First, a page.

“She awoke abruptly, her heart pounding, her upper body drenched in sweat. It was the same dream, one that she had had since childhood. Strangely though, it was repeating this spring every few nights. She sat up and shook her head to dispel the vision as she lifted the heavy blond tresses off her sweating shoulders. A bare hint of daylight filtered through the bed curtains. She looked down at the curls that cascaded over the pale, cambric night-raile that hid her small breasts. The sight of her thick and wavy hair brought back a flash of the dream…..”

Hmm, I do like the way I started this. What an adventure she had….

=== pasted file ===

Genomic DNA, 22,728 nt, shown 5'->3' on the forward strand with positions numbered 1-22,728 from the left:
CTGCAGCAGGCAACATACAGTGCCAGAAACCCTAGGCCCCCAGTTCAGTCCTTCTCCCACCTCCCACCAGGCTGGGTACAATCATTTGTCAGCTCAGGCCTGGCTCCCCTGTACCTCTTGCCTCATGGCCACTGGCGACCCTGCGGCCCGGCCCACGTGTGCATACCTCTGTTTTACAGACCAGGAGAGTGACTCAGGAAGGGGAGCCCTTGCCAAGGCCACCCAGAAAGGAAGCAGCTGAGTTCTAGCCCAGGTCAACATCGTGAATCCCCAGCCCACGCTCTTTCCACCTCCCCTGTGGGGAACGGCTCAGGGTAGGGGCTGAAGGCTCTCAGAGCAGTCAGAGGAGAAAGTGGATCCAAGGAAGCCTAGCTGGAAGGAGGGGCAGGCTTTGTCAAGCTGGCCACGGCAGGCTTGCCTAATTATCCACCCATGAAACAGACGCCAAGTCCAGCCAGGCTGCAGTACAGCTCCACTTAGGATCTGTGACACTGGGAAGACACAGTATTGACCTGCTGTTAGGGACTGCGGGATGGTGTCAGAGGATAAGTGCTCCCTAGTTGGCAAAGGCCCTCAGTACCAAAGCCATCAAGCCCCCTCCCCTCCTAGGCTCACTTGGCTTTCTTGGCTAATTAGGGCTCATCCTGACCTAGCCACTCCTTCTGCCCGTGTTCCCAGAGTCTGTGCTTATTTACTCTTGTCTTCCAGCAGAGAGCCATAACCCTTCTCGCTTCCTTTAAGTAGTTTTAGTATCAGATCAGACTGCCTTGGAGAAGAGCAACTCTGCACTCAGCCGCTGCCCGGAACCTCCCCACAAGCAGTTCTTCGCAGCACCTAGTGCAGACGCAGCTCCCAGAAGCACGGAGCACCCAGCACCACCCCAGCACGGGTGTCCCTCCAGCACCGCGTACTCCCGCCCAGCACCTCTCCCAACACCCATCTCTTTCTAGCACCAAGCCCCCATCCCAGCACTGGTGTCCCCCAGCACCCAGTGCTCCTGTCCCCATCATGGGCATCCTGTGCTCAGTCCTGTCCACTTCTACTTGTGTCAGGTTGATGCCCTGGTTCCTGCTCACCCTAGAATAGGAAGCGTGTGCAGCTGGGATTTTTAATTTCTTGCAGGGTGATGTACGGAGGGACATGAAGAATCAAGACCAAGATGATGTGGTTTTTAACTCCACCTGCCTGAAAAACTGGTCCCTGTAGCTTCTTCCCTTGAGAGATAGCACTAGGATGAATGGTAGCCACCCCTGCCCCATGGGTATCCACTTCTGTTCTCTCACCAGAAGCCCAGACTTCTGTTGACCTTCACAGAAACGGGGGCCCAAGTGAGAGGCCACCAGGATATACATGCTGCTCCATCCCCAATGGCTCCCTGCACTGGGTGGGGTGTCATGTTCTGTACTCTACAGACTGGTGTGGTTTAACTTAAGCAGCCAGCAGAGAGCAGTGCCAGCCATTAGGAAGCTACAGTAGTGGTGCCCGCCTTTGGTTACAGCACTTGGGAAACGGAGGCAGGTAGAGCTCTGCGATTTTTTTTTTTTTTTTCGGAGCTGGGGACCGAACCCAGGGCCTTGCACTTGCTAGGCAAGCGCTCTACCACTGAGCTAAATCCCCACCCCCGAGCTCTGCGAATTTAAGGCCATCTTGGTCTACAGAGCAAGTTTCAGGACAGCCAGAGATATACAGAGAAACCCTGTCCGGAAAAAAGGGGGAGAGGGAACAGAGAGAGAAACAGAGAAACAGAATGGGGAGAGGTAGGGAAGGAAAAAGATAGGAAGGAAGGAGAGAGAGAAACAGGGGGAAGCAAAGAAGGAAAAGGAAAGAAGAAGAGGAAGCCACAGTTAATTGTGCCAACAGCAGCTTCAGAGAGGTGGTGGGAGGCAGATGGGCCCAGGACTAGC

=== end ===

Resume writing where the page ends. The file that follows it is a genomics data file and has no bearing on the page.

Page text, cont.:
Camera focuses on: Francis Drake as he walks onto the set and looks around, puzzled.

DRAKE

Start what? Are you talking of my adventure?

Camera focuses on Author

I’m talking about the beginning of the novel I wrote, which is an adventure, that’s what. But who are you?

Camera focuses on Drake

DRAKE

Francis Drake, at your service. (He bows down with a flourish, then he looks around again with a quizzical look)

Where am I?

(He walks to the desk and picks up the author’s book)

Is this one of the latest books from the printing press? I haven’t seen anything like it before, but the ship appeals to me.(He looks around again as he puts the book back). What the devil is keeping my captain’s boy? I sent him for the compendium, and he hasn’t returned. This doesn’t look like my cabin.

Camera on Author

AUTHOR

Slow down, Sir Francis. I can’t believe it’s you. I must be dreaming. It isn’t even time for you to appear in my book yet.

Camera on Drake